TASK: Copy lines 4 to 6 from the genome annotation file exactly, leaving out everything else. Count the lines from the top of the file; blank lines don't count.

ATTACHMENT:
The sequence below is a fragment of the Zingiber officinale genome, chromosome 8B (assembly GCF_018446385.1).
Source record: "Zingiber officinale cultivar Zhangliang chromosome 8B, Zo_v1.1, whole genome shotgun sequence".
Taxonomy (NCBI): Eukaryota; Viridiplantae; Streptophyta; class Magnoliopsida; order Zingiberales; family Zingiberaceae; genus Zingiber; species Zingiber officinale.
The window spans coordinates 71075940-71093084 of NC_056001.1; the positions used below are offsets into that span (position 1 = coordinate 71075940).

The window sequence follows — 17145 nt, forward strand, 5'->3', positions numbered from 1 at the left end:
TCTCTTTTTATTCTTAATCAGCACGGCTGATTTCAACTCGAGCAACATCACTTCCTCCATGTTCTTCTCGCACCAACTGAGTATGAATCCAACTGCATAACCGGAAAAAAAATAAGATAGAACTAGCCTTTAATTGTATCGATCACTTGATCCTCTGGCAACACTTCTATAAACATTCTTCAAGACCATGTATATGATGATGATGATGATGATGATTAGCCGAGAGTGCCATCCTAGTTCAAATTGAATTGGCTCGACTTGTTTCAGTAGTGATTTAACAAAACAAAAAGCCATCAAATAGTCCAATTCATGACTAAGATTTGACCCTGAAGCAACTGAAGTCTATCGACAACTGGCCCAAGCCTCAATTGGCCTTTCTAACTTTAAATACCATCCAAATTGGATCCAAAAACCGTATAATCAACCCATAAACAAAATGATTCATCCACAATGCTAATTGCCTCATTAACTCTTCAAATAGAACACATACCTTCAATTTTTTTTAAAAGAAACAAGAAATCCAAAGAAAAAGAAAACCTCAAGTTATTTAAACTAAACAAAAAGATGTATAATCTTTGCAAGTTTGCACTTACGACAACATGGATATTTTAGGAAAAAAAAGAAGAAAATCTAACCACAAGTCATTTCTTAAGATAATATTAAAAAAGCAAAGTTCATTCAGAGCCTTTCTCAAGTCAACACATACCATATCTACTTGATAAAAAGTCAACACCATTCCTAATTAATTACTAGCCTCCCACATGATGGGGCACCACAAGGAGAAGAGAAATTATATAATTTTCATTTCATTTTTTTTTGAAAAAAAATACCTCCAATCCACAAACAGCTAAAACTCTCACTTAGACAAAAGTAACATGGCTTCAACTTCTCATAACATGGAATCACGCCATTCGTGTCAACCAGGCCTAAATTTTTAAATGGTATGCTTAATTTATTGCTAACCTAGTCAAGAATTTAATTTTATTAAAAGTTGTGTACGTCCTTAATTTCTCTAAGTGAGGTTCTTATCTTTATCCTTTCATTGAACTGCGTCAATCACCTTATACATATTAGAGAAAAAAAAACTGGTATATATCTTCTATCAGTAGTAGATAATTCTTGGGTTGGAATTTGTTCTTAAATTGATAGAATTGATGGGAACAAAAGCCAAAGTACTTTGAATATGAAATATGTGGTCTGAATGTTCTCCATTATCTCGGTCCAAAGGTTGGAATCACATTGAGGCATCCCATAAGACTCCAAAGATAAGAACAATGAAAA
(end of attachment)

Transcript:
The window spans coordinates 71075940-71093084 of NC_056001.1; the positions used below are offsets into that span (position 1 = coordinate 71075940).

The window sequence follows — 17145 nt, forward strand, 5'->3', positions numbered from 1 at the left end:
TCTCTTTTTATTCTTAATCAGCACGGCTGATTTCAACTCGAGCAACATCACTTCCTCCATGTTCTTCTCGCACCAACTGAGTATGAATCCAACTGCATAACCGGAAAAAAAATAAGATAGAACTAGCCTTTAATTGTATCGATCACTTGATCCTCTGGCAACACTTCTATAAACATTCTTCAAGACCATGTATATGATGATGATGATGATGATGATTAGCCGAGAGTGCCATCCTAGTTCAAATTGAATTGGCTCGACTTGTTTCAGTAGTGATTTAACAAAACAAAAAGCCATCAAATAGTCCAATTCATGACTAAGATTTGACCCTGAAGCAACTGAAGTCTATCGACAACTGGCCCAAGCCTCAATTGGCCTTTCTAACTTTAAATACCATCCAAATTGGATCCAAAAACCGTATAATCAACCCATAAACAAAATGATTCATCCACAATGCTAATTGCCTCATTAACTCTTCAAATAGAACACATACCTTCAATTTTTTTTAAAAGAAACAAGAAATCCAAAGAAAAAGAAAACCTCAAGTTATTTAAACTAAACAAAAAGATGTATAATCTTTGCAAGTTTGCACTTACGACAACATGGATATTTTAGGAAAAAAAAGAAGAAAATCTAACCACAAGTCATTTCTTAAGATAATATTAAAAAAGCAAAGTTCATTCAGAGCCTTTCTCAAGTCAACACATACCATATCTACTTGATAAAAAGTCAACACCATTCCTAATTAATTACTAGCCTCCCACATGATGGGGCACCACAAGGAGAAGAGAAATTATATAATTTTCATTTCATTTTTTTTTGAAAAAAAATACCTCCAATCCACAAACAGCTAAAACTCTCACTTAGACAAAAGTAACATGGCTTCAACTTCTCATAACATGGAATCACGCCATTCGTGTCAACCAGGCCTAAATTTTTAAATGGTATGCTTAATTTATTGCTAACCTAGTCAAGAATTTAATTTTATTAAAAGTTGTGTACGTCCTTAATTTCTCTAAGTGAGGTTCTTATCTTTATCCTTTCATTGAACTGCGTCAATCACCTTATACATATTAGAGAAAAAAAAACTGGTATATATCTTCTATCAGTAGTAGATAATTCTTGGGTTGGAATTTGTTCTTAAATTGATAGAATTGATGGGAACAAAAGCCAAAGTACTTTGAATATGAAATATGTGGTCTGAATGTTCTCCATTATCTCGGTCCAAAGGTTGGAATCACATTGAGGCATCCCATAAGACTCCAAAGATAAGAACAATGAAAA